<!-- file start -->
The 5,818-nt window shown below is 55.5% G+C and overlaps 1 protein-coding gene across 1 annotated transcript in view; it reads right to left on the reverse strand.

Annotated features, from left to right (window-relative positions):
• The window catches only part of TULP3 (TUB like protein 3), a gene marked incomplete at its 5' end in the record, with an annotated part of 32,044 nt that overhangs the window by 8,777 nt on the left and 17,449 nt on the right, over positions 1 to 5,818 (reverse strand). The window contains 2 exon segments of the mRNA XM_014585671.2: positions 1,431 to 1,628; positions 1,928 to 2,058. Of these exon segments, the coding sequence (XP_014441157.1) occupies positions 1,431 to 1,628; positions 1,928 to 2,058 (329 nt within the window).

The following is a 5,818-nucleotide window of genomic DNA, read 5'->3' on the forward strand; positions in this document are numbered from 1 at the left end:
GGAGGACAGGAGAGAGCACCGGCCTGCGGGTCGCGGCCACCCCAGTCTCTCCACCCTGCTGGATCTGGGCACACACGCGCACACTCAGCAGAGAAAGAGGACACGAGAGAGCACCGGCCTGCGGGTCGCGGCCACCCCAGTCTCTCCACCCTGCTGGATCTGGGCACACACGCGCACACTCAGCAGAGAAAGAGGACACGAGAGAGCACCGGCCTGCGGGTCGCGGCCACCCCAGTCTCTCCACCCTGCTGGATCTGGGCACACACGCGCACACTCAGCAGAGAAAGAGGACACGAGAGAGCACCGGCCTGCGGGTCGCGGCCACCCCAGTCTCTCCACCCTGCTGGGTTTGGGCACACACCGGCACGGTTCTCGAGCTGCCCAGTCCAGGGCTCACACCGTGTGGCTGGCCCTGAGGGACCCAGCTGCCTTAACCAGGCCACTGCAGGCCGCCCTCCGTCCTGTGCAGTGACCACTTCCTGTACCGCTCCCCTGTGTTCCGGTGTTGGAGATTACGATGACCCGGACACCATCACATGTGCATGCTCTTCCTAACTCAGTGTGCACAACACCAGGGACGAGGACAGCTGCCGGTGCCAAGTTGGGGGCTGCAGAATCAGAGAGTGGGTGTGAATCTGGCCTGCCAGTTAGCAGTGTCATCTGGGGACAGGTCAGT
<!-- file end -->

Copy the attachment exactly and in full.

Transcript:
The 5,818-nt window shown below is 55.5% G+C and overlaps 1 protein-coding gene across 1 annotated transcript in view; it reads right to left on the reverse strand.

Annotated features, from left to right (window-relative positions):
• The window catches only part of TULP3 (TUB like protein 3), a gene marked incomplete at its 5' end in the record, with an annotated part of 32,044 nt that overhangs the window by 8,777 nt on the left and 17,449 nt on the right, over positions 1 to 5,818 (reverse strand). The window contains 2 exon segments of the mRNA XM_014585671.2: positions 1,431 to 1,628; positions 1,928 to 2,058. Of these exon segments, the coding sequence (XP_014441157.1) occupies positions 1,431 to 1,628; positions 1,928 to 2,058 (329 nt within the window).

The following is a 5,818-nucleotide window of genomic DNA, read 5'->3' on the forward strand; positions in this document are numbered from 1 at the left end:
GGAGGACAGGAGAGAGCACCGGCCTGCGGGTCGCGGCCACCCCAGTCTCTCCACCCTGCTGGATCTGGGCACACACGCGCACACTCAGCAGAGAAAGAGGACACGAGAGAGCACCGGCCTGCGGGTCGCGGCCACCCCAGTCTCTCCACCCTGCTGGATCTGGGCACACACGCGCACACTCAGCAGAGAAAGAGGACACGAGAGAGCACCGGCCTGCGGGTCGCGGCCACCCCAGTCTCTCCACCCTGCTGGATCTGGGCACACACGCGCACACTCAGCAGAGAAAGAGGACACGAGAGAGCACCGGCCTGCGGGTCGCGGCCACCCCAGTCTCTCCACCCTGCTGGGTTTGGGCACACACCGGCACGGTTCTCGAGCTGCCCAGTCCAGGGCTCACACCGTGTGGCTGGCCCTGAGGGACCCAGCTGCCTTAACCAGGCCACTGCAGGCCGCCCTCCGTCCTGTGCAGTGACCACTTCCTGTACCGCTCCCCTGTGTTCCGGTGTTGGAGATTACGATGACCCGGACACCATCACATGTGCATGCTCTTCCTAACTCAGTGTGCACAACACCAGGGACGAGGACAGCTGCCGGTGCCAAGTTGGGGGCTGCAGAATCAGAGAGTGGGTGTGAATCTGGCCTGCCAGTTAGCAGTGTCATCTGGGGACAGGTCAGT